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Manon of the Spring

Manon des Sources is the poignant, but more dramatically wobbly, followup to Jean de Florette, producer-director Claude Berri's risky two-film adaptation of a novel by Marcel Pagnol, who, unsatisfied with his own next-to-last feature in 1952, expanded it as a two-part novel.

Manon des Sources is the poignant, but more dramatically wobbly, followup to Jean de Florette, producer-director Claude Berri’s risky two-film adaptation of a novel by Marcel Pagnol, who, unsatisfied with his own next-to-last feature in 1952, expanded it as a two-part novel.

When Pagnol filmed his own Manon des Sources, he came up with a picture running just under four hours. Berri had the obligation of squeezing this more diffuse material into a conventional feature length span – hence the feeling of haste and cut corners.

Manon takes place some 10 years after the action of Jean de Florette. Manon, the hunchback’s daughter, grown into a beautiful young woman who now lives in the hills as a reclusive shepherdess, learns the treachery that brought about her father’s death and exacts vengeance on Yves Montand, Daniel Auteuil and the village by blocking up the subterranean spring that provides water to the area. The resulting crisis brings about a public reckoning and the open accusation of Montand and Auteuil, plus a final revelation.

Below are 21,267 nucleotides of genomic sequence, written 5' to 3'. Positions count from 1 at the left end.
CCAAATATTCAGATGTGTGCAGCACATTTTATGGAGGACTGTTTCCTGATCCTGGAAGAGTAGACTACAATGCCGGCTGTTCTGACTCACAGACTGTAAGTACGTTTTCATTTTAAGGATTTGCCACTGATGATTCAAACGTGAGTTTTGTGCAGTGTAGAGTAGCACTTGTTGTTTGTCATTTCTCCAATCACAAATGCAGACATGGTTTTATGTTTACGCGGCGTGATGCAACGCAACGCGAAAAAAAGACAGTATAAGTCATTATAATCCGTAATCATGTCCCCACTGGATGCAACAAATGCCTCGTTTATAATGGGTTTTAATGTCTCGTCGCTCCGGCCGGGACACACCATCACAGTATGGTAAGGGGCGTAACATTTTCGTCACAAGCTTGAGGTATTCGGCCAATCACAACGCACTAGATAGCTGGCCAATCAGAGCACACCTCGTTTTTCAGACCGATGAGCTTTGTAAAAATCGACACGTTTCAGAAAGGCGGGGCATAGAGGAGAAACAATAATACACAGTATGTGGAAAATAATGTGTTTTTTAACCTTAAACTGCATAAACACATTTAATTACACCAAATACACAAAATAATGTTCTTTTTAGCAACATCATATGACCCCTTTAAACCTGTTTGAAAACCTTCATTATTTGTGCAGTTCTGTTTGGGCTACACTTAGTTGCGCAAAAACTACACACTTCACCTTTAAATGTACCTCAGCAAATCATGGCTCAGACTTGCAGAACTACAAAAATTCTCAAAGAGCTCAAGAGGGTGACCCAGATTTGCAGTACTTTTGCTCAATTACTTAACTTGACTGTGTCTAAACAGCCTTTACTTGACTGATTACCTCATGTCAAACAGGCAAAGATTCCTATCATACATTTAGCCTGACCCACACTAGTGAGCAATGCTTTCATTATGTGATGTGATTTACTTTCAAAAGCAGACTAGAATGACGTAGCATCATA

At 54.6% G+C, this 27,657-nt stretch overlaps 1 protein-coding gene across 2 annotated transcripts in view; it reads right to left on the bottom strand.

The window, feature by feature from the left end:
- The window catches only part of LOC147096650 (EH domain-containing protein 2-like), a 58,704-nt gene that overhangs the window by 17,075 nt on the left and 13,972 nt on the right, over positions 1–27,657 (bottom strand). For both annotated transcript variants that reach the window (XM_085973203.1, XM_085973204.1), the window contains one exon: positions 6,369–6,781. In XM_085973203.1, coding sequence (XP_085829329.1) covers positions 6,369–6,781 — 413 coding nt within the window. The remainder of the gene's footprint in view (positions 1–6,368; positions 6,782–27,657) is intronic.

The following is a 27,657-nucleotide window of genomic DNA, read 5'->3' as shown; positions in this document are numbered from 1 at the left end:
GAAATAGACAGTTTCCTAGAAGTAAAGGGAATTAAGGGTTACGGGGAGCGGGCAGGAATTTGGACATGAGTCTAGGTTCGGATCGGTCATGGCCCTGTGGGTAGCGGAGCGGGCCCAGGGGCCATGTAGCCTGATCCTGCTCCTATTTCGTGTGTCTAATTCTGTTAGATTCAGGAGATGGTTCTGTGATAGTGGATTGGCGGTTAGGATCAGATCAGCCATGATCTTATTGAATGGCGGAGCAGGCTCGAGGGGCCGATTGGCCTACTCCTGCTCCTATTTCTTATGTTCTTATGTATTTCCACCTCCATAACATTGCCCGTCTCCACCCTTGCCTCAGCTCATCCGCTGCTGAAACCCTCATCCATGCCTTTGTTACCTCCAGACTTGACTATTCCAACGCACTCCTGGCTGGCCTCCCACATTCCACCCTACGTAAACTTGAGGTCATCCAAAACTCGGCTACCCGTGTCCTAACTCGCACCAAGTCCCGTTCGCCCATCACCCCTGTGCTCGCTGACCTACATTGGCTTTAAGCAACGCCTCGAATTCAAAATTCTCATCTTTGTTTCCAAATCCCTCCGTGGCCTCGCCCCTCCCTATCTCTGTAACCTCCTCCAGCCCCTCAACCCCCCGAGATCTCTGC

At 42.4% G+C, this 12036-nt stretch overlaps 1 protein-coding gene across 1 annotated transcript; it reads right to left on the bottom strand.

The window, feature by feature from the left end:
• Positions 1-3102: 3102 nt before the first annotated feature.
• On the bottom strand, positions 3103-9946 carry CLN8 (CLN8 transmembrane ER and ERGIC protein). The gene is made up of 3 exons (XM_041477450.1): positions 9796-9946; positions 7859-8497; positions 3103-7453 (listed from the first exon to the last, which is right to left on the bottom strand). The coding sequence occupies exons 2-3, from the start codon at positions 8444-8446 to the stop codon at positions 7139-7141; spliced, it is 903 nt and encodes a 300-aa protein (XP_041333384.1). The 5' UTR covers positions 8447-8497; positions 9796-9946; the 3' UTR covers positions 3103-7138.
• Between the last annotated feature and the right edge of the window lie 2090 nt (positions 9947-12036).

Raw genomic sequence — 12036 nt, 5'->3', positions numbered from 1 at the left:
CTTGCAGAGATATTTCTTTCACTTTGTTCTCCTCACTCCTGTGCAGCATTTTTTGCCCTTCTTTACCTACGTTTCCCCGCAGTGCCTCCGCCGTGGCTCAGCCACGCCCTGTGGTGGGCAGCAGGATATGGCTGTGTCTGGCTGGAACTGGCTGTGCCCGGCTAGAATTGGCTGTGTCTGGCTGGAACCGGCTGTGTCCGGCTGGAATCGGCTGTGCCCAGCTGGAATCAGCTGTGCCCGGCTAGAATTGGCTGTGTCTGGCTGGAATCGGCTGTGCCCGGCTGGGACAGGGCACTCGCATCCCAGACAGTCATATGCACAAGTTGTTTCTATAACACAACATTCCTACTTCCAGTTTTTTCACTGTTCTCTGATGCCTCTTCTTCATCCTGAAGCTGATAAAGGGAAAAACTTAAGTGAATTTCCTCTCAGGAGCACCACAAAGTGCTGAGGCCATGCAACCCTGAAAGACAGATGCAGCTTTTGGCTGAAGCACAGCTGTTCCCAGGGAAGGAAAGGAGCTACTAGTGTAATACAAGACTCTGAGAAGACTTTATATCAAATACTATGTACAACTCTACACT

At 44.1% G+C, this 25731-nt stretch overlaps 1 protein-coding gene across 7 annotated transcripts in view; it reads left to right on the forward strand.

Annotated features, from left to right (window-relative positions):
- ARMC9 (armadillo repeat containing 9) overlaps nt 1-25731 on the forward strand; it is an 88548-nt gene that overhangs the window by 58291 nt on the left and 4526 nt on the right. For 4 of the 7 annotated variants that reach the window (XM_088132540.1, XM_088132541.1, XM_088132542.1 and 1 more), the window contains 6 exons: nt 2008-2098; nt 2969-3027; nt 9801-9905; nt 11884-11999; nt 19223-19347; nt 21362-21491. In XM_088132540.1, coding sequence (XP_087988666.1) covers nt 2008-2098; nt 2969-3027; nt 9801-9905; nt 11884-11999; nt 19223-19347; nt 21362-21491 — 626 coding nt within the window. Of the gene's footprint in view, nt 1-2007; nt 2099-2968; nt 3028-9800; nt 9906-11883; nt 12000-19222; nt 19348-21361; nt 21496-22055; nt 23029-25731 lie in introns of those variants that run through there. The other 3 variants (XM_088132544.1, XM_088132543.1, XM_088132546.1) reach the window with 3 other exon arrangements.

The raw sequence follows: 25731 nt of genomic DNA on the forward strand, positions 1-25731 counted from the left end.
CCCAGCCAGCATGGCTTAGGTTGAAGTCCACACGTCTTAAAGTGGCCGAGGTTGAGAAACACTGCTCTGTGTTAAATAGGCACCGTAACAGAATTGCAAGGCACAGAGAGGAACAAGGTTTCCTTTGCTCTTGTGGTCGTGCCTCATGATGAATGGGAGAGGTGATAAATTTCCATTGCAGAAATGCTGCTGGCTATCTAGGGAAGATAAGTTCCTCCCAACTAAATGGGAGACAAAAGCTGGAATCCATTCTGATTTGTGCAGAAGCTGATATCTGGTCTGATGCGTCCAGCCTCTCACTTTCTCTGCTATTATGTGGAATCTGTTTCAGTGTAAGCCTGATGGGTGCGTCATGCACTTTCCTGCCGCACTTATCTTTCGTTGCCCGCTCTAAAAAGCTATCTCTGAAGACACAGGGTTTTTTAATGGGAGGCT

Auteuil is again superb as the ratty unmalicious nephew, Ugolin, and triumphs over the sometimes cramped dramaturgy, notably in his declaration of love to Manon in the hills. Berri is unable to overcome the inherent feebleness of the Manon character, here played ineffectually by the lovely and talented Emmanuelle Beart. As with Florette, tech credits are smart.

Manon of the Spring

France - Italy

  • Production: Renn/Films A2/DD/RAI-. Director Claude Berri; Producer Pierre Grunstein; Screenplay Claude Berri, Gerard Brach; Camera Bruno Nuytten; Editor Genevieve Louveau, Herve de Luze; Music Jean-Claude Lepetit; Art Director Bernard Vezat
  • Crew: (Color) Widescreen. Available on VHS, DVD. Extract of a review from 1986. Running time: 113 MIN.
  • With: Yves Montand Daniel Auteuil Emmanuelle Beart Hippolyte Girardot Elisabeth Depardieu Margarita Lozano
  • Music By: